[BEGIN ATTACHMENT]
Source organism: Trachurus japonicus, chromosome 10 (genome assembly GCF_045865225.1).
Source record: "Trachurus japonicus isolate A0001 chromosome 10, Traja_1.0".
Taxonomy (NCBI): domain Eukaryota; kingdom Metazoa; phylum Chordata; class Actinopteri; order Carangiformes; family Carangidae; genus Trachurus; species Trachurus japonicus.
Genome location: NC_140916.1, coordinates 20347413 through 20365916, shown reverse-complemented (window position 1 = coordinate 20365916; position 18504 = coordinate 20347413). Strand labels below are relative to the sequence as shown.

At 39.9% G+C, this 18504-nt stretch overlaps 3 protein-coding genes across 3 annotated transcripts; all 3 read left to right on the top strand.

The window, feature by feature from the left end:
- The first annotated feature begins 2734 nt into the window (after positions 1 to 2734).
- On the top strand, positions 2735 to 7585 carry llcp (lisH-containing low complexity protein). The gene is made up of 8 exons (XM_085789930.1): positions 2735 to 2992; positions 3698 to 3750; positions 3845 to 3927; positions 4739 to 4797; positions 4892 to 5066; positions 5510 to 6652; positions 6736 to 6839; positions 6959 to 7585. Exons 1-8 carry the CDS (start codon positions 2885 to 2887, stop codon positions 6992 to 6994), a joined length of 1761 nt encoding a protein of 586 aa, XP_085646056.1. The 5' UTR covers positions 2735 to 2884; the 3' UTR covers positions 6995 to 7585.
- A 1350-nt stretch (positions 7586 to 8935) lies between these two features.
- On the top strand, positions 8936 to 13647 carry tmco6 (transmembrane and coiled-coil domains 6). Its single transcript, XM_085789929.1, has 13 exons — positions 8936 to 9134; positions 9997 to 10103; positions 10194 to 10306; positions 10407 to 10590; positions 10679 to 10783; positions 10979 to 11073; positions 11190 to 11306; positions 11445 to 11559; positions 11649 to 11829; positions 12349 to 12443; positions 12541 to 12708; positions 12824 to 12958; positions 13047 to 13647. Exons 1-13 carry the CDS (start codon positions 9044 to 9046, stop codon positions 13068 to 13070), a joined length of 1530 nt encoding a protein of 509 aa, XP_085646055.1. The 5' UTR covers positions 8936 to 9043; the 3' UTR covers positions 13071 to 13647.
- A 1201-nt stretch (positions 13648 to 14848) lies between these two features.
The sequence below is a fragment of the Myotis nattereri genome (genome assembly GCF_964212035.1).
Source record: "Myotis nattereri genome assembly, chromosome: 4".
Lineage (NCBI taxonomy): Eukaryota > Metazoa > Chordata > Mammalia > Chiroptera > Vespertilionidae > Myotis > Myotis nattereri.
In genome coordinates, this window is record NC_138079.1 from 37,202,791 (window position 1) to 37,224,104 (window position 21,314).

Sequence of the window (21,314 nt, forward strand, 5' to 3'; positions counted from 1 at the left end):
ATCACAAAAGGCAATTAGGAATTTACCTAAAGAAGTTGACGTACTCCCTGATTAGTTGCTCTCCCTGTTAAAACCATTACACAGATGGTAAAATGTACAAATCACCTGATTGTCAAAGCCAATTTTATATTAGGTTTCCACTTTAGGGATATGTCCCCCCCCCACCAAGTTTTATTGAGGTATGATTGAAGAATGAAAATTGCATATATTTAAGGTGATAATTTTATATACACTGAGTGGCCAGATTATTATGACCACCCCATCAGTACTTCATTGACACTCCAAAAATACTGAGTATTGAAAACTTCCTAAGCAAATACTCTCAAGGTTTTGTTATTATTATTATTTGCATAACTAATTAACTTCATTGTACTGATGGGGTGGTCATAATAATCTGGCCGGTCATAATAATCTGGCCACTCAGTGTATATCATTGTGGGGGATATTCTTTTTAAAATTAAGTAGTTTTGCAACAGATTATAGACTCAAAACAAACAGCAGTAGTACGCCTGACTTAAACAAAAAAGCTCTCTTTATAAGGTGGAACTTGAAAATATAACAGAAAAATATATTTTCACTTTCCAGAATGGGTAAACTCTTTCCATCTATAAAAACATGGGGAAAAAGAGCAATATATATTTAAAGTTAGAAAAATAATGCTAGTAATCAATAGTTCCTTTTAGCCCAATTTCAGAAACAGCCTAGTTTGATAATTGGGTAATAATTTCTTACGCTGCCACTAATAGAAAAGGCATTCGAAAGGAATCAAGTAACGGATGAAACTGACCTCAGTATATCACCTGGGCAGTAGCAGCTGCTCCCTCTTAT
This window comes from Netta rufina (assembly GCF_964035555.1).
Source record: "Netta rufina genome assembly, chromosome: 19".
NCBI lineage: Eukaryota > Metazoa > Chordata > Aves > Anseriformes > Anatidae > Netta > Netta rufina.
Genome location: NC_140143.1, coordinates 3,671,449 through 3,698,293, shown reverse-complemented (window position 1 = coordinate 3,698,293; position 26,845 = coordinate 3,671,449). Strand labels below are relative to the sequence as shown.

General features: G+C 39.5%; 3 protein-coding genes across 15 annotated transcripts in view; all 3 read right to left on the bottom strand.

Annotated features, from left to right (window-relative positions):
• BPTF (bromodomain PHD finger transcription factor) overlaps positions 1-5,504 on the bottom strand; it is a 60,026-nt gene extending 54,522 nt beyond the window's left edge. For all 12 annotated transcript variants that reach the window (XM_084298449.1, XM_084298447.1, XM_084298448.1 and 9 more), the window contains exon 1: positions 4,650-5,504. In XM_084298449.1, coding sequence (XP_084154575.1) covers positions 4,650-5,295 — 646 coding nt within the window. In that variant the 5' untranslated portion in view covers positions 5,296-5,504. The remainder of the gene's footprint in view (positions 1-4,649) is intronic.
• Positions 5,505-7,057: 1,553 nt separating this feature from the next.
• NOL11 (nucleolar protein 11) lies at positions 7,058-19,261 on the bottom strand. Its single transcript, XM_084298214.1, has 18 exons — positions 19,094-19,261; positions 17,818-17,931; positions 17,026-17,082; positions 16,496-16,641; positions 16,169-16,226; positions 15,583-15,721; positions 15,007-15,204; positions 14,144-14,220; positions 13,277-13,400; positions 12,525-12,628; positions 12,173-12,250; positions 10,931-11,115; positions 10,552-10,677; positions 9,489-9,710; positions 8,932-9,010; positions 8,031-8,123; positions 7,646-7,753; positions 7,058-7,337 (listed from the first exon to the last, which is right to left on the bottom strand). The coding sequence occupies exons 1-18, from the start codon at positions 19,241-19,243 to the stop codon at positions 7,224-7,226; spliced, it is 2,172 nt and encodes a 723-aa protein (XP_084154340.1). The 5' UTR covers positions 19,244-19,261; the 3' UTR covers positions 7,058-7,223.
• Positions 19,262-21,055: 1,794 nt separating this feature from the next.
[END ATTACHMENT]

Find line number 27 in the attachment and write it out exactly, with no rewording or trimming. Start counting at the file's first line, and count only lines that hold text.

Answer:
• Positions 19,262-21,055: 1,794 nt separating this feature from the next.